It is difficult to draw an overall picture of Ishii’s works, because their elements are tangled up with each other in the manner of a diffused reflection. But if I were to take one element of her art to ponder in connection with this exhibition, signs and symbols*1 might be a good choice.

Peter Doig, for example, puts boats and grids in different works while changing the style of rendering, size, and motifs applied. By so doing, the images of boats and grids are turned into signs by his own hands. Boats become symbols of Doig.

Similarly, in Ishii’s works as well, the images of girls’ eyes, pointing fingers, goblins, centaurs, and tulips are repeated in various paintings. There is nothing odd about extensive use of favorite icons, but her case is one of deliberate signing through the medium of motifs with a highly referential dimension, such as pictures within pictures and mirrors.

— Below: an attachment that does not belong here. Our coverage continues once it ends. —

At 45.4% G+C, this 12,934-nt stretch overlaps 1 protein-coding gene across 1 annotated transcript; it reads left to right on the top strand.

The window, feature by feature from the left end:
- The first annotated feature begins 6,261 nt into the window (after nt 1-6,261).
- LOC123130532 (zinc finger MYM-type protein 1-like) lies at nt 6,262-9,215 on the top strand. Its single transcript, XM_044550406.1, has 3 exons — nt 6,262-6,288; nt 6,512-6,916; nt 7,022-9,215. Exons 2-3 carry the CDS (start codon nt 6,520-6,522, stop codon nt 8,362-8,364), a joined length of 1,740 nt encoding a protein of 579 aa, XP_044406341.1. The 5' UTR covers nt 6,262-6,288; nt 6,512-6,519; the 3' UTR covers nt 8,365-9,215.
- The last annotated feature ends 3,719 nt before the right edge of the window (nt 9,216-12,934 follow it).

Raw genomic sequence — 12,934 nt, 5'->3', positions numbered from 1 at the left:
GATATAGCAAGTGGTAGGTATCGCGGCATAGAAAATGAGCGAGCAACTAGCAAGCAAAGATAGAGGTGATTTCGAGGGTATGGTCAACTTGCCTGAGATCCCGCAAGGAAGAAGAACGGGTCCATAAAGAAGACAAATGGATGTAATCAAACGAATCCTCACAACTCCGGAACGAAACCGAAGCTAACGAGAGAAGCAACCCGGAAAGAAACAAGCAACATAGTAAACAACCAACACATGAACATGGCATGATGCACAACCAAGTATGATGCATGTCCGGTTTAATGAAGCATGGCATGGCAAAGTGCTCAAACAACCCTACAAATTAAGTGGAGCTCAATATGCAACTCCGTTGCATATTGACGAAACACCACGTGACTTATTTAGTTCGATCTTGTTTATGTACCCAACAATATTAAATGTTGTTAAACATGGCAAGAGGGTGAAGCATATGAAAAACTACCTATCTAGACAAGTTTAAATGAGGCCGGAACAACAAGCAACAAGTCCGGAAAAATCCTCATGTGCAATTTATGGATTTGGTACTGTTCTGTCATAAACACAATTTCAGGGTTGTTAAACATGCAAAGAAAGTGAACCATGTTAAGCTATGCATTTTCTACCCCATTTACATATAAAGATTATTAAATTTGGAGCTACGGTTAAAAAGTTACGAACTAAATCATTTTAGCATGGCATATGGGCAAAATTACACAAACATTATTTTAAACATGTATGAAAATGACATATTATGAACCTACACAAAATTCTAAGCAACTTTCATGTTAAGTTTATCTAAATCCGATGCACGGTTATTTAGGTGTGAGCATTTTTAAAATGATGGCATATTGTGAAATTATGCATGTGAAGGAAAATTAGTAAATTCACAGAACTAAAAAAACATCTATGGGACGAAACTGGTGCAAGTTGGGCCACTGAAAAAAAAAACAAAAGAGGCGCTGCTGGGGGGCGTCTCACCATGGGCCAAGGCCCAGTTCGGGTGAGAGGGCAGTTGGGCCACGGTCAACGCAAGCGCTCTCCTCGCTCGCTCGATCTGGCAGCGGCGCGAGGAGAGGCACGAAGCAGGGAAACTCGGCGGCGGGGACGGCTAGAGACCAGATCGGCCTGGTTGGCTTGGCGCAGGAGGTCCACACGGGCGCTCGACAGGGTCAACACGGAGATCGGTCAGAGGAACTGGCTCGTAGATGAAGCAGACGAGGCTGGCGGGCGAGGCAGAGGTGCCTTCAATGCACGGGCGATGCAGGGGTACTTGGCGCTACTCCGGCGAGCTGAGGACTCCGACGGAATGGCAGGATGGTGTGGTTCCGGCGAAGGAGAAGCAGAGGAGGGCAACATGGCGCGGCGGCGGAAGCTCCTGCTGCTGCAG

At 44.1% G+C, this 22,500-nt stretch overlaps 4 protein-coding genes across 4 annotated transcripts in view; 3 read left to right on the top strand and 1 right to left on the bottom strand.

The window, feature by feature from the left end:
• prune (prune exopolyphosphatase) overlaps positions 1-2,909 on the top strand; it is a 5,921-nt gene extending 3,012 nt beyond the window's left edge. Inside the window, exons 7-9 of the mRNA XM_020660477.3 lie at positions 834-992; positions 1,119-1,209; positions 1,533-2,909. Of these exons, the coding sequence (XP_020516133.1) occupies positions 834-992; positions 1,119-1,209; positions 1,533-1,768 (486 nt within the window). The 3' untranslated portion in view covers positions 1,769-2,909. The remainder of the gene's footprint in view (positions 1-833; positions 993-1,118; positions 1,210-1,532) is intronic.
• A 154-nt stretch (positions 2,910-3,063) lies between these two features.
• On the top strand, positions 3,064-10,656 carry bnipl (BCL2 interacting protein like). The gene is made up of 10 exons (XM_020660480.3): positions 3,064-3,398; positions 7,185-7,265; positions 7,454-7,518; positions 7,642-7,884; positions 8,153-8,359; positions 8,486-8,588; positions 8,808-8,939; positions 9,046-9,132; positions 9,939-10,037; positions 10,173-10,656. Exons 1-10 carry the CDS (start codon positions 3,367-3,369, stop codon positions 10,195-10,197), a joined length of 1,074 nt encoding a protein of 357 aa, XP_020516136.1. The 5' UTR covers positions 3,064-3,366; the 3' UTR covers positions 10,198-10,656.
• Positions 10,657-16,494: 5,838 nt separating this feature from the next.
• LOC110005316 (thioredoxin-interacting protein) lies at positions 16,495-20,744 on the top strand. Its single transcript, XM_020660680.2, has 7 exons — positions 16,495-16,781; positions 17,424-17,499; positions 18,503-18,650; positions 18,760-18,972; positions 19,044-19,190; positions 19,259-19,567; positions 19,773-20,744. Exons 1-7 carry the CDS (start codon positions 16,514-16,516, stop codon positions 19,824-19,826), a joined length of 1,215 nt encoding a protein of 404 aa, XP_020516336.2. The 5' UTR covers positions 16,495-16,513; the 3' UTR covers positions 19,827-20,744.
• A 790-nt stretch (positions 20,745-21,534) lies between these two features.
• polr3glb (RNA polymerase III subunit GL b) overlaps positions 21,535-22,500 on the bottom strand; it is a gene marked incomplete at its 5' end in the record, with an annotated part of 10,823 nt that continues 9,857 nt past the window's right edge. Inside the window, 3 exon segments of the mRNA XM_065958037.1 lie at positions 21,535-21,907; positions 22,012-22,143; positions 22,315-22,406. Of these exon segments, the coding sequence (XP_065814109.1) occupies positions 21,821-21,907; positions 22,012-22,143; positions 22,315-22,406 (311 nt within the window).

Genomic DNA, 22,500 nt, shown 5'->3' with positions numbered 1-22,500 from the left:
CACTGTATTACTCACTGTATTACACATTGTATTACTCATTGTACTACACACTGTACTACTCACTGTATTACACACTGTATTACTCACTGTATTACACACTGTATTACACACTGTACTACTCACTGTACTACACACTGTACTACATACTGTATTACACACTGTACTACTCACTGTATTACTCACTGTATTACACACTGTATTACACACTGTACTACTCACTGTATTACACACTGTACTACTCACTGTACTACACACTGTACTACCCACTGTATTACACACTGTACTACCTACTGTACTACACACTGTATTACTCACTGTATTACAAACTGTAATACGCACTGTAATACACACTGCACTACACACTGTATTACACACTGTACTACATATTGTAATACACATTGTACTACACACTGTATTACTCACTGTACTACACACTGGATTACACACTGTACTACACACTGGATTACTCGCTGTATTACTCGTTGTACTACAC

Signs are also deeply intertwined with the change in Ishii’s production attitude in recent years. In Kagami 2 (2019), for example, the tulip takes the form of a child’s scribbling. Just as most people understand that a drawing of a circle with radiant lines around it depicts the sun, the sign in this case has an implication close to those of signposts or ideograms. In Bani kakutasu no nikko fusoku (2021) shown at her solo exhibition in October 2021, however, the plant (albeit not a tulip) is executed in a manner that is even more true to nature than before. In connection with this change, I recalled her comments in an interview in June 2021.